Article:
'Phone Call for Mr. Kissinger'
Henry Kissinger had no idea who David O. Russell was when the Hollywood director sauntered up to his table at the Four Seasons restaurant in New York, holding out his cell phone. "Someone wants to talk to you," Russell told the former secretary of state, who was lunching on Tuesday with wife Nancy, Washington Post Co. Chairman Donald Graham and Graham's sister, Lally Weymouth. The Post's Sharon Waxman reports that on the line was longtime Kissinger pal Robert Evans, the colorful producer and former Paramount Pictures chief -- and also a close friend of Russell's. Evans and Kissinger hadn't spoken in years, but they chatted away and agreed to get together real soon.
Making Ben Franklin Proud
The Franklin Institute in Philadelphia has announced the 2003 Benjamin Franklin Medal winners and Bower Award laureates. The festivities, which take place April 22-25, with the awards ceremony on April 24, will honor Jane Goodall, Paul B. MacCready and Herbert D. Kelleher, among others. MacCready, "the father of human-powered flight," will receive the Bower Award for Achievement in Science, which includes a $250,000 prize. Kelleher, co-founder and chairman of Southwest Airlines, will receive the Bower Award for Business Leadership, while Goodall, best known for her work with chimpanzees, will receive the Benjamin Franklin Medal in Life Science.
A Highflying Book Club When your book club meets in the White House complex, it's not hard to get celebrity authors to drop by and schmooze. Yesterday 77-year-old Mercury astronaut Scott Carpenter and his 47-year-old daughter, Kris Stoever, were invited to the Eisenhower Executive Office Building by the 1600 Penn Book Club to discuss "For Spacious Skies," their bestseller about Carpenter's adventures, including near-death experiences as both an astronaut and an aquanaut. "About 60 people came to meet my dad and watch his presentation, while we both answered [questions] afterward," Stoever said.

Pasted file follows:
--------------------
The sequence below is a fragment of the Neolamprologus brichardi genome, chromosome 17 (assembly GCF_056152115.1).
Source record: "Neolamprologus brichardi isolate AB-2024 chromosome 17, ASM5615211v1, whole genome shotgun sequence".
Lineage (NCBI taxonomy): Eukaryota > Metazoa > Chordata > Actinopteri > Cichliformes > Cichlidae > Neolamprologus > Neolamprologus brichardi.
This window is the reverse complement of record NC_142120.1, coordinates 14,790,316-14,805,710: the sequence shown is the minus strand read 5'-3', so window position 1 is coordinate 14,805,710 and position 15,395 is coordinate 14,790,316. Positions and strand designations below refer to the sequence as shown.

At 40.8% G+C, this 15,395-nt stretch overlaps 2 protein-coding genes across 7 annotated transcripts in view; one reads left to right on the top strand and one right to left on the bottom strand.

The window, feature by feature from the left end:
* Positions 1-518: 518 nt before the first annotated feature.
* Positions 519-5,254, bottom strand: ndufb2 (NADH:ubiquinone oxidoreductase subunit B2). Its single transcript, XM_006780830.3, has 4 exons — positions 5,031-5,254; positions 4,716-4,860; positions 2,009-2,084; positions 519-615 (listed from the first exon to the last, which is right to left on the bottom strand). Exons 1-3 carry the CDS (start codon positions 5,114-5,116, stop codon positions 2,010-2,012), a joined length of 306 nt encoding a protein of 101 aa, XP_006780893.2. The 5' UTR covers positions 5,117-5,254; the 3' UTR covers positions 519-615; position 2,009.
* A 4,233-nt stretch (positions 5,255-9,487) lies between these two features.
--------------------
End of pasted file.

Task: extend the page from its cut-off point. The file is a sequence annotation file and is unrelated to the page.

An Easier Spin With the Tops Motown singer Theo Peoples, who'll be performing as a member of the Four Tops at Sunday's free Kennedy Center Millennium Stage concert, says life is less hectic than when he was with the Temptations. "Singing with the Four Tops really helps out my family life," Peoples said. "The Temptations work 40 weeks a year! With the Tops I can be a daddy, a husband and an entertainer. After all, I'm trying to work and stay married."
At the age of 49, the self-made queen of daytime television, Oprah Winfrey, finds herself on Forbes magazine's billionaire list for the first time, while Bill Gates, who lost more than $10 billion last year, still reigns supreme with a net worth of $40.7 billion . . . Two camera crews are better than one, at least while shopping in Beverly Hills. Rocker Ozzy Osbourne and Roseanne separately shopped at Barneys New York while their camera crews, filming footage for their respective reality series, crossed paths, or rather, clothing racks. Talk about reality . . . Looks like caffeine is not the only thing popping eyes at Starbucks chains across the nation. Playboy magazine is preparing a "Women of Starbucks" layout, expected before the end of the year, despite the coffee company's lack of endorsement. Applications are due before April 1 . . . And in Santa Clara Superior Court, convicted dog killer Andrew Burnett, who threw a bichon frise into oncoming traffic in a California road rage incident in 2000, is suing the dog's owner and the San Jose Mercury News for more than $1 million, alleging post-traumatic stress disorder and mental anguish. Burnett, who was sentenced to three years in prison, plans to represent himself.
-- Compiled by Anne Schroeder
from staff and wire reports